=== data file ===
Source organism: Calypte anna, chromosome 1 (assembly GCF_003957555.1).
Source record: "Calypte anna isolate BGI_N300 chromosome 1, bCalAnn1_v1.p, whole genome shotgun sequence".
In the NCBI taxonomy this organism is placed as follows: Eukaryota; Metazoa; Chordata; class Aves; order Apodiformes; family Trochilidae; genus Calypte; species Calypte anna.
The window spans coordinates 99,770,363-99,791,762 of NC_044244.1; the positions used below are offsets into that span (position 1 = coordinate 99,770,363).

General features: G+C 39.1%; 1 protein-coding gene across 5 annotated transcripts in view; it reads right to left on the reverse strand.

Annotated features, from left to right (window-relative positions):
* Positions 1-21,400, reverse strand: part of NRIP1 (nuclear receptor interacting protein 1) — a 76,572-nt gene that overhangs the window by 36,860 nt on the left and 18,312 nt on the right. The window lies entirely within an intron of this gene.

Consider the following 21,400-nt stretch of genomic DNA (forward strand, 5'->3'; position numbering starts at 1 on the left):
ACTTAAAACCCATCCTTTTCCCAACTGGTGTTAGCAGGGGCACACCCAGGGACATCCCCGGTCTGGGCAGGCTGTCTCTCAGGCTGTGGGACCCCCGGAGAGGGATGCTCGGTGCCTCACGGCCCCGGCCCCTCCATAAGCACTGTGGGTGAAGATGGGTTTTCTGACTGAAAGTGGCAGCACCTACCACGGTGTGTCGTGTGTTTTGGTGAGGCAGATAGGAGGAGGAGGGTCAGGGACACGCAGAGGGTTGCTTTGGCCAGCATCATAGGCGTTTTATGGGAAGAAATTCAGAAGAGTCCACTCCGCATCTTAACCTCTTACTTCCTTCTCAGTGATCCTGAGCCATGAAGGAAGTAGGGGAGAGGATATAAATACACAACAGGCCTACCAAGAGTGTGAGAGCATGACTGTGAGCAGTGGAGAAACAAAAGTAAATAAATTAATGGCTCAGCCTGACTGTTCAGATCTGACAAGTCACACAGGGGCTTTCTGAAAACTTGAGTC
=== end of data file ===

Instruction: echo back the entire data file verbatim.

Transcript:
Source organism: Calypte anna, chromosome 1 (assembly GCF_003957555.1).
Source record: "Calypte anna isolate BGI_N300 chromosome 1, bCalAnn1_v1.p, whole genome shotgun sequence".
In the NCBI taxonomy this organism is placed as follows: Eukaryota; Metazoa; Chordata; class Aves; order Apodiformes; family Trochilidae; genus Calypte; species Calypte anna.
The window spans coordinates 99,770,363-99,791,762 of NC_044244.1; the positions used below are offsets into that span (position 1 = coordinate 99,770,363).

General features: G+C 39.1%; 1 protein-coding gene across 5 annotated transcripts in view; it reads right to left on the reverse strand.

Annotated features, from left to right (window-relative positions):
* Positions 1-21,400, reverse strand: part of NRIP1 (nuclear receptor interacting protein 1) — a 76,572-nt gene that overhangs the window by 36,860 nt on the left and 18,312 nt on the right. The window lies entirely within an intron of this gene.

Consider the following 21,400-nt stretch of genomic DNA (forward strand, 5'->3'; position numbering starts at 1 on the left):
ACTTAAAACCCATCCTTTTCCCAACTGGTGTTAGCAGGGGCACACCCAGGGACATCCCCGGTCTGGGCAGGCTGTCTCTCAGGCTGTGGGACCCCCGGAGAGGGATGCTCGGTGCCTCACGGCCCCGGCCCCTCCATAAGCACTGTGGGTGAAGATGGGTTTTCTGACTGAAAGTGGCAGCACCTACCACGGTGTGTCGTGTGTTTTGGTGAGGCAGATAGGAGGAGGAGGGTCAGGGACACGCAGAGGGTTGCTTTGGCCAGCATCATAGGCGTTTTATGGGAAGAAATTCAGAAGAGTCCACTCCGCATCTTAACCTCTTACTTCCTTCTCAGTGATCCTGAGCCATGAAGGAAGTAGGGGAGAGGATATAAATACACAACAGGCCTACCAAGAGTGTGAGAGCATGACTGTGAGCAGTGGAGAAACAAAAGTAAATAAATTAATGGCTCAGCCTGACTGTTCAGATCTGACAAGTCACACAGGGGCTTTCTGAAAACTTGAGTC